Jaundice in Babies: What You Need to Know

A Brooklyn mom and her 6-year-old son were just awarded $25 million by a jury that found the boy's jaundice went untreated when he was born. His jaundice was found to be the reason why he is now permanently handicapped and suffers from brain damage. Despite complaining about her son's yellowing skin, the mom says her doctors and nurses dismissed it as something that would just "go away." His mild jaundice got worse and he was diagnosed with hyperbilirubinemia, which can cause brain damage and cerebral palsy.

Wait, this is the same condition that we've been told is incredibly common and not really a big deal, right? Yes. But it helps to arm ourselves with as much information about newborn jaundice as possible in case we find our little ones need to be treated for it when they are born. Here are some important facts to know. 


The most common type of jaundice is called Physiologic Jaundice, which is caused by a baby's body having an excess of the enzyme bilirubin. Because their livers are underdeveloped, the enzyme isn't always effectively removed, which causes the skin and eyes to yellow. Babies at risk include those who lose a lot of weight after delivery, have diabetic moms, or are born after an induced labor. Most cases of newborn jaundice go away within two weeks after birth.

Breast Milk Jaundice occurs in babies who are breastfeeding and haven't been able to rid their bodies of bilirubin after about two weeks. Something in breast milk may block the liver's ability to break down the enzyme, which makes it really difficult for baby to flush it out of their system.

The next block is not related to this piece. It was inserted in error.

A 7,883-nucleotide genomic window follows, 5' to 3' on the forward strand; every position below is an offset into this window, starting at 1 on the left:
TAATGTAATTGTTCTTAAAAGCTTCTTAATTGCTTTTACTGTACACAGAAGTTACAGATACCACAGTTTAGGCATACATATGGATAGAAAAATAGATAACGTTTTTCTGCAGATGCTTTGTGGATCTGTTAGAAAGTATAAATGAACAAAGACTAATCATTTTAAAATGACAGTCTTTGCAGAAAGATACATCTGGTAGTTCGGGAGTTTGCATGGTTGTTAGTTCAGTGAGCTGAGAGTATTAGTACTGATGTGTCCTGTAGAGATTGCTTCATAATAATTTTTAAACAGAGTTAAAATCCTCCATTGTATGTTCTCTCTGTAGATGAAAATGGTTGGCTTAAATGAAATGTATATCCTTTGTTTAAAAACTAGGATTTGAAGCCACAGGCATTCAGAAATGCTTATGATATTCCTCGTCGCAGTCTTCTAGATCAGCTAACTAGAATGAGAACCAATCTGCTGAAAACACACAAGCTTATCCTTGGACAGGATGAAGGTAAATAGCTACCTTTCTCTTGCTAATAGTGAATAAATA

And then there's Breastfeeding Jaundice, which occurs when a baby isn't receiving enough breast milk. It's important for us to make sure our babies are latching on correctly from the start, and a lactation counselor should be able to assist with that. 

So what happens once a doctor diagnoses your baby with jaundice? Depending on how severe, treatments range from using an ultraviolet lamb called a bili light while in the hospital to trying an at-home lamp therapy treatment or simply exposing our newborns to sunlight. Whether you're breastfeeding or formula feeding, babies should be fed more often -- as many as 8 to 12 times a day -- in order to increase their fluid intake and help them flush out excess bilirubin.

It can be frightening when anything affects the health of our newborns, but, particularly with a condition as common as jaundice, the more we know, the less we are likely to freak out if it happens to us. 

Did your baby have jaundice? What was your experience with treatment?


Image via SilentObserver/Flickr

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